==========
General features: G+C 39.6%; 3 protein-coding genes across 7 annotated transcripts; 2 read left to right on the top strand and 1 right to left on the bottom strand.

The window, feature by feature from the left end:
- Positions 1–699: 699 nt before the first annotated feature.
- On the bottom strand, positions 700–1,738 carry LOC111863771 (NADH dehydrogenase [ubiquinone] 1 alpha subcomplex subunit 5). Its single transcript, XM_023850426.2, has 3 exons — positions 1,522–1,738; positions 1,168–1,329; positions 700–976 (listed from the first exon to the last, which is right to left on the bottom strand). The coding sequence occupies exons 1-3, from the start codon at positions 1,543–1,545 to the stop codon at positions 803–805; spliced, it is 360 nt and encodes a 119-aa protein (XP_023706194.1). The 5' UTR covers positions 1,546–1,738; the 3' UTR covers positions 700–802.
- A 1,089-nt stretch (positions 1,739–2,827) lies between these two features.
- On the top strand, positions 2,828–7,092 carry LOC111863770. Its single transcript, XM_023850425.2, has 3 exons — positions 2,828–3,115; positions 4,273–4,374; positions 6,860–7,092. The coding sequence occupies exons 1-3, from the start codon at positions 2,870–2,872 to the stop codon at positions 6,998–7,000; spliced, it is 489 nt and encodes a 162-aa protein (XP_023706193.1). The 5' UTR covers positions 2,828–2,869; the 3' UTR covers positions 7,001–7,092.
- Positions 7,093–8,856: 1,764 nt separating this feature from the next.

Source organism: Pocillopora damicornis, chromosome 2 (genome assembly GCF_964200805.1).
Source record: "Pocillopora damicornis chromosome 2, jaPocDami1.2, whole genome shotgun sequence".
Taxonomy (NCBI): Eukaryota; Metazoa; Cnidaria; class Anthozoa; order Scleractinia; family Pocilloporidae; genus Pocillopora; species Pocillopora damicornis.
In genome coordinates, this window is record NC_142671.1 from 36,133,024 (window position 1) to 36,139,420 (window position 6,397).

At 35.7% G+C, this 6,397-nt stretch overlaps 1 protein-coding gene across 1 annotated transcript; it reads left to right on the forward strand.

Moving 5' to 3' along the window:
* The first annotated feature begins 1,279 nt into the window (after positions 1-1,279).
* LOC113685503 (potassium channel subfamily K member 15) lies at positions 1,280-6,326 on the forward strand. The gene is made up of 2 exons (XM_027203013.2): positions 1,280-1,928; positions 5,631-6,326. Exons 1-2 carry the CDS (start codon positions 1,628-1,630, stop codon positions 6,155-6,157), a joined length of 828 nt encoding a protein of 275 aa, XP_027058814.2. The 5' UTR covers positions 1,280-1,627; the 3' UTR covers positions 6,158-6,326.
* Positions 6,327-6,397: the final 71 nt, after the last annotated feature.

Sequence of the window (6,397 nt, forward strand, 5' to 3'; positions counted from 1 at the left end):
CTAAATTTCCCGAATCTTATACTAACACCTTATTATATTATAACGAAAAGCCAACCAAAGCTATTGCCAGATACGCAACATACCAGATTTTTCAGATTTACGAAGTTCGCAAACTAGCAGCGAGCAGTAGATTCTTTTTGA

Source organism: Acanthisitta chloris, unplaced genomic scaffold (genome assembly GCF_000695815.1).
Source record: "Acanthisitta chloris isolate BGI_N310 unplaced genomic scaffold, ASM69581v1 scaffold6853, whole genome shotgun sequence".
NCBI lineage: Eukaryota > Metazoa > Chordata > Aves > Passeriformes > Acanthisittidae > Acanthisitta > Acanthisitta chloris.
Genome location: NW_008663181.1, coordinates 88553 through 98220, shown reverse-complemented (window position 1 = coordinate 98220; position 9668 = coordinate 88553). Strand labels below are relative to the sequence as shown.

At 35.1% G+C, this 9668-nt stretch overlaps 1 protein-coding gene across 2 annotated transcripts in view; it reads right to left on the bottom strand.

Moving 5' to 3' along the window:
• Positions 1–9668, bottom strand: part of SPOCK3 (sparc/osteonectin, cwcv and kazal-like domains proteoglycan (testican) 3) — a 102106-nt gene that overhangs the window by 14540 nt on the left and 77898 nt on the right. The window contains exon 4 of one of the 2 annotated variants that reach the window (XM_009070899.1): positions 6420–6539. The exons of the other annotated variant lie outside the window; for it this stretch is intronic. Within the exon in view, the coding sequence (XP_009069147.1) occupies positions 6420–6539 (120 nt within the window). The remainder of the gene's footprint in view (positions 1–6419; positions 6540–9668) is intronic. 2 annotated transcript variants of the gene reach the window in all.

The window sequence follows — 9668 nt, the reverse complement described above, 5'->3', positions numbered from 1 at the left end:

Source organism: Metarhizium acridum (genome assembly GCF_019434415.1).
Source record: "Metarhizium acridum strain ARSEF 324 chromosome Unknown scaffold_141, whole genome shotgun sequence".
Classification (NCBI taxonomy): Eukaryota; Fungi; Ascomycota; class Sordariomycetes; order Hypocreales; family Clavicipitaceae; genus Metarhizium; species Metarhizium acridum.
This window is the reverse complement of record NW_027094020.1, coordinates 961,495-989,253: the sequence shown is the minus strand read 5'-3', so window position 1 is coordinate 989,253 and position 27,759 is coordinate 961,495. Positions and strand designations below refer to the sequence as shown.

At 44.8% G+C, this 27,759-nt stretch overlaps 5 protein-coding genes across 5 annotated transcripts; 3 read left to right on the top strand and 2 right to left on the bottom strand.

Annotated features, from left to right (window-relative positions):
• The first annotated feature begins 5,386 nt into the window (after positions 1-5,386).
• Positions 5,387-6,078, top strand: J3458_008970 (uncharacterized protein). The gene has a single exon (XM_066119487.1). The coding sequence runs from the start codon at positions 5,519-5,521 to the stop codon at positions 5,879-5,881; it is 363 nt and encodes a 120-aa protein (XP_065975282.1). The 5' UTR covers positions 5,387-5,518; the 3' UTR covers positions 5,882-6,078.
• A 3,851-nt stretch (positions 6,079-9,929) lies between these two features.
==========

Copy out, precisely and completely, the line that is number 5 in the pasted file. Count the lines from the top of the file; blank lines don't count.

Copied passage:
- A 1,089-nt stretch (positions 1,739–2,827) lies between these two features.